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Showing posts with label Wine. Show all posts
Showing posts with label Wine. Show all posts

Tuesday, February 7, 2017

Charles Baudelaire, Be Always Drunken



“Be always drunken.
Nothing else matters:
that is the only question.
If you would not feel
the horrible burden of Time
weighing on your shoulders
and crushing you to the earth,
be drunken continually.

Drunken with what?
With wine, with poetry, or with virtue, as you will.
But be drunken.

And if sometimes,
on the stairs of a palace,
or on the green side of a ditch,
or in the dreary solitude of your own room,
you should awaken
and the drunkenness be half or wholly slipped away from you,
ask of the wind,
or of the wave,
or of the star,
or of the bird,
or of the clock,
of whatever flies,
or sighs,
or rocks,
or sings,
or speaks,
ask what hour it is;
and the wind,
wave,
star,
bird,
clock will answer you:
"It is the hour to be drunken!”

― Charles Baudelaire, Paris Spleen
Read at the Troubadour, First Mondays at the Troubadour, February 6th, 2017

Sunday, January 17, 2016

A Homily – The Gospel of John 2:1-11 ©

The Gospel of the Day – 2016.01.17 (Sunday)

Miracles as Apologetics

There was a wedding at Cana in Galilee. The mother of Jesus was there, and Jesus and his disciples had also been invited. When they ran out of wine, since the wine provided for the wedding was all finished, the mother of Jesus said to him, ‘They have no wine.’ Jesus said ‘Woman, why turn to me? My hour has not come yet.’ His mother said to the servants, ‘Do whatever he tells you.’ There were six stone water jars standing there, meant for the ablutions that are customary among the Jews: each could hold twenty or thirty gallons. Jesus said to the servants, ‘Fill the jars with water’, and they filled them to the brim. ‘Draw some out now’ he told them ‘and take it to the steward.’ They did this; the steward tasted the water, and it had turned into wine. Having no idea where it came from – only the servants who had drawn the water knew – the steward called the bridegroom and said; ‘People generally serve the best wine first, and keep the cheaper sort till the guests have had plenty to drink; but you have kept the best wine till now.’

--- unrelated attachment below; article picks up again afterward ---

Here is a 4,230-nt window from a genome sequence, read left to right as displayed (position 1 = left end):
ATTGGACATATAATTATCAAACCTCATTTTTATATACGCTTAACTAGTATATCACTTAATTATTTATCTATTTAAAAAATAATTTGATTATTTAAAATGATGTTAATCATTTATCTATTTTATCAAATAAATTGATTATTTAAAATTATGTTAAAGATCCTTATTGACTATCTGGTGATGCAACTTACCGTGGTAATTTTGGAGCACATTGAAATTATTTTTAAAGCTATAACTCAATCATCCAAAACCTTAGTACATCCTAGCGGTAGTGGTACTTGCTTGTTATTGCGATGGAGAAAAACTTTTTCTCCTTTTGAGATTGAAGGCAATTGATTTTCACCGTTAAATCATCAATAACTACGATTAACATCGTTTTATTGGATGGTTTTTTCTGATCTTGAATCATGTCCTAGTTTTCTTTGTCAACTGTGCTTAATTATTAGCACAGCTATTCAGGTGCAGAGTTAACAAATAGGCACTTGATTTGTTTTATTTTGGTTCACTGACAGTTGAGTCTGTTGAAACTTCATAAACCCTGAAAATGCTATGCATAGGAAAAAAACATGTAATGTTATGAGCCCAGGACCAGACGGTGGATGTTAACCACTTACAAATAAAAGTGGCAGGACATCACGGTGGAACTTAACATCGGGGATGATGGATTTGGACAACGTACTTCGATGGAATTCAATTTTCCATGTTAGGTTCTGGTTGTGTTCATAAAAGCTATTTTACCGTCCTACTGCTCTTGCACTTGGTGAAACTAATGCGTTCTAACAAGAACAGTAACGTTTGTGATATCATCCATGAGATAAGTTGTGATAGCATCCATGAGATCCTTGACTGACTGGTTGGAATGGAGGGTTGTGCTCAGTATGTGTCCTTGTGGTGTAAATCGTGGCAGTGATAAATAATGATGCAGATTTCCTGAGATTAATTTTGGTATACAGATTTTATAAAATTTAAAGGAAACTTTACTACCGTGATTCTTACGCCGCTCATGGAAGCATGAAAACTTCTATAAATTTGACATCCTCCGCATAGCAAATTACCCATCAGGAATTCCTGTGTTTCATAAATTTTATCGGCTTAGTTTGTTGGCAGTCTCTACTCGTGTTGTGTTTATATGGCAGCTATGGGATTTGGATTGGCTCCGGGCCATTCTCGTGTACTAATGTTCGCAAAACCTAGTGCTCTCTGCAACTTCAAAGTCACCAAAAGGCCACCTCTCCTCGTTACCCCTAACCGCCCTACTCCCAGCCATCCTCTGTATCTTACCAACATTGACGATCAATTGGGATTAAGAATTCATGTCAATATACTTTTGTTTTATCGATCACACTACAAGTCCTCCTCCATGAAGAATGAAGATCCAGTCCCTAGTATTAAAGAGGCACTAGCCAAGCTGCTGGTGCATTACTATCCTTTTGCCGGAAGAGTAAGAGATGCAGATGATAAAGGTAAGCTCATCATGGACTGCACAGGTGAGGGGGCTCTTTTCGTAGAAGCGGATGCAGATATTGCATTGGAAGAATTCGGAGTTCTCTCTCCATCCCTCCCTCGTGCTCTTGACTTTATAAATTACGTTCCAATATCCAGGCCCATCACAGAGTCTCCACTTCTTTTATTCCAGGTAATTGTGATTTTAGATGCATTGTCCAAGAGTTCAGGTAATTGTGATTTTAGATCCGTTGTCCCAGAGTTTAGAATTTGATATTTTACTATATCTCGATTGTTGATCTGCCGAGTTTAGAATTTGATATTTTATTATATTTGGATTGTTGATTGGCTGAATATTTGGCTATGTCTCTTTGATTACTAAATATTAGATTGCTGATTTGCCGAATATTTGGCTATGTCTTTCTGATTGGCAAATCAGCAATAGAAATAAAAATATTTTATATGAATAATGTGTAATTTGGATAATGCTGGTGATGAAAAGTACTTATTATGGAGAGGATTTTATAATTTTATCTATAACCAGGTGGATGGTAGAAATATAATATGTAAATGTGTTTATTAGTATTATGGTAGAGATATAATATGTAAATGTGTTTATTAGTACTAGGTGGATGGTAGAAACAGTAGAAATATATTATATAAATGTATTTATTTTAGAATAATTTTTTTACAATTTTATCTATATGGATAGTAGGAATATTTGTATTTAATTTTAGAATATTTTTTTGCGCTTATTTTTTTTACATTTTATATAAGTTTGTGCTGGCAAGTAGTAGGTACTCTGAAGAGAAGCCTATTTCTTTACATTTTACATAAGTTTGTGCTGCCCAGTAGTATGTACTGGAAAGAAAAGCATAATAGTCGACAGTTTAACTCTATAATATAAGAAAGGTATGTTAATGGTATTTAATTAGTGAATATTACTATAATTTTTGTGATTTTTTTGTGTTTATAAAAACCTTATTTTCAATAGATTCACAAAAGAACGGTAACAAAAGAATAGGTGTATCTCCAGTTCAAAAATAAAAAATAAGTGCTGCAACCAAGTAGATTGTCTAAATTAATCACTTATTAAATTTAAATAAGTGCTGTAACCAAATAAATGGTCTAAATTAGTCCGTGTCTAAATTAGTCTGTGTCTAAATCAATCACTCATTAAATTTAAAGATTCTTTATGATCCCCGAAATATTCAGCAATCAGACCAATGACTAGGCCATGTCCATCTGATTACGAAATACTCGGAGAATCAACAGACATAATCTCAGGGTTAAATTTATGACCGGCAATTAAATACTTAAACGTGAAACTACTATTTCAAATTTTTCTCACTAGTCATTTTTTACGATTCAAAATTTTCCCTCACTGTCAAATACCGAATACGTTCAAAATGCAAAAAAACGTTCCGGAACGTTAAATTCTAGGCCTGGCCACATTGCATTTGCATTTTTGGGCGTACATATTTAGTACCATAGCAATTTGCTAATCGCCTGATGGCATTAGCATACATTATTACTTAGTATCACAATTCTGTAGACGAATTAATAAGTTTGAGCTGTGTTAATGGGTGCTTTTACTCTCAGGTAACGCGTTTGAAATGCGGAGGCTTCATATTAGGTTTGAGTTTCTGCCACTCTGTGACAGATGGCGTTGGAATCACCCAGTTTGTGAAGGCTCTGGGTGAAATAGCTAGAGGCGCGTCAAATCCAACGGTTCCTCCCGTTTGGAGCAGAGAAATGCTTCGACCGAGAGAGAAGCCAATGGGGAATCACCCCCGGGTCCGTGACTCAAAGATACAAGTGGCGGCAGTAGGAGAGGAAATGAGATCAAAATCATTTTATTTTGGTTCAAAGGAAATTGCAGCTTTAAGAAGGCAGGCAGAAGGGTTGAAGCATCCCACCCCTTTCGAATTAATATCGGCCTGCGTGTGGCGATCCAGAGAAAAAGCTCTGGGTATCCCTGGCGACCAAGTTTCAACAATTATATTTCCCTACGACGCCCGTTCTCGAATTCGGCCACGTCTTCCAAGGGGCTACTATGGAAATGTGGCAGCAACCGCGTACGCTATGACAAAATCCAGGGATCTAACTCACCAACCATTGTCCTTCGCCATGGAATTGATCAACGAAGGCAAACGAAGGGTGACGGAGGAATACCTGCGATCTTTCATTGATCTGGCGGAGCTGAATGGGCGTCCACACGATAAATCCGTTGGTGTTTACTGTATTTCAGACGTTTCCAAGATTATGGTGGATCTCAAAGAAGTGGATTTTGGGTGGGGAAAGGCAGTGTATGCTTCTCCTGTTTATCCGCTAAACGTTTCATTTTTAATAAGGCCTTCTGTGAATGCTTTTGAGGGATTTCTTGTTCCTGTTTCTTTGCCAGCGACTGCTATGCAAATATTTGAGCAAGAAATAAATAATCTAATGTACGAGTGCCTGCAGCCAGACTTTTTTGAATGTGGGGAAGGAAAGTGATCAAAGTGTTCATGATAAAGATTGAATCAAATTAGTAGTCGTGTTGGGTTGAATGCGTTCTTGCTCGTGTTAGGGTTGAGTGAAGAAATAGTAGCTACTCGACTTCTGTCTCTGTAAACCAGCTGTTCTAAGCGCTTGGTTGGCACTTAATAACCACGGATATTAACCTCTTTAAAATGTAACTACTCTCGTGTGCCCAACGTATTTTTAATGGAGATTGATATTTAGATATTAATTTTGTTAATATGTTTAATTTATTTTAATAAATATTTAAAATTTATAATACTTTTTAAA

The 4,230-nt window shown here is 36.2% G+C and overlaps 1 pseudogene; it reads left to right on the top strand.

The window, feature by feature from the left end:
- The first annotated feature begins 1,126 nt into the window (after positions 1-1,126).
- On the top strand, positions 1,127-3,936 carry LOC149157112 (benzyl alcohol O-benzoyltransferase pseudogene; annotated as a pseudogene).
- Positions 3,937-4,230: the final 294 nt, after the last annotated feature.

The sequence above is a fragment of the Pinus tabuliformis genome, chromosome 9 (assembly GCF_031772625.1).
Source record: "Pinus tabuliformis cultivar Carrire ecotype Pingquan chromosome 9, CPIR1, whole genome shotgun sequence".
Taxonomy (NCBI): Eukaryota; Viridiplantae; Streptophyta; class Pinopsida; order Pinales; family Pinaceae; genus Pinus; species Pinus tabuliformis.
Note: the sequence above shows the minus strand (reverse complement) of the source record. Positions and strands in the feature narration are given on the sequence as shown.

This was the first of the signs given by Jesus: it was given at Cana in Galilee. He let his glory be seen, and his disciples believed in him. (NJB)

Jesus, the Second Son

Where is the truth in this myth?

Jesus was not magic.

God is not a miracle worker.

Read literally; this story is a lie. Jesus never turned water into wine. It is likely that the entire event never happened.

There was no wedding at Cana.

Mary did not call on Jesus to work wonders. People did not follow Jesus because they saw him to wonderful tricks.

So what is happening here? It is a narrative regarding the reversal of expectations.

It may be a story about Jesus and John the Baptist. It may be an apology of sorts; a defense of Jesus given to the followers of John.

John came first, but John was the lesser of the two. The people might have expected the best to come first, like the wine at the wedding, but like the stories of the Patriarchs, the second son was favored.

This is the best understanding. The Wedding of Cana is not a miracle story, it is a parable. It intends to convey this simple truth; Jesus does not carry the mantle of John, he carries the promise of the covenant.


2nd Sunday in Ordinary Time